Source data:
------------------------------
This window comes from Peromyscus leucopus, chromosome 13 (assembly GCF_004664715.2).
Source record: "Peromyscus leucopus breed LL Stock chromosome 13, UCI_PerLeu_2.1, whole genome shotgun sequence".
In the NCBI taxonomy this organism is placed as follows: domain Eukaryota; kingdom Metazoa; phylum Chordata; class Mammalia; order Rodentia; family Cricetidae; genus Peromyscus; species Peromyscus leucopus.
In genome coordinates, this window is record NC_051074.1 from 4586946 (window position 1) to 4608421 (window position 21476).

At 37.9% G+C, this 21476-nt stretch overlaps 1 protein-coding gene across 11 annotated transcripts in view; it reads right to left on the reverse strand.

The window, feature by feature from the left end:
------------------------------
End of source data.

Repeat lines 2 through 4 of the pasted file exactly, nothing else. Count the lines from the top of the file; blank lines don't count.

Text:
Source record: "Peromyscus leucopus breed LL Stock chromosome 13, UCI_PerLeu_2.1, whole genome shotgun sequence".
In the NCBI taxonomy this organism is placed as follows: domain Eukaryota; kingdom Metazoa; phylum Chordata; class Mammalia; order Rodentia; family Cricetidae; genus Peromyscus; species Peromyscus leucopus.
In genome coordinates, this window is record NC_051074.1 from 4586946 (window position 1) to 4608421 (window position 21476).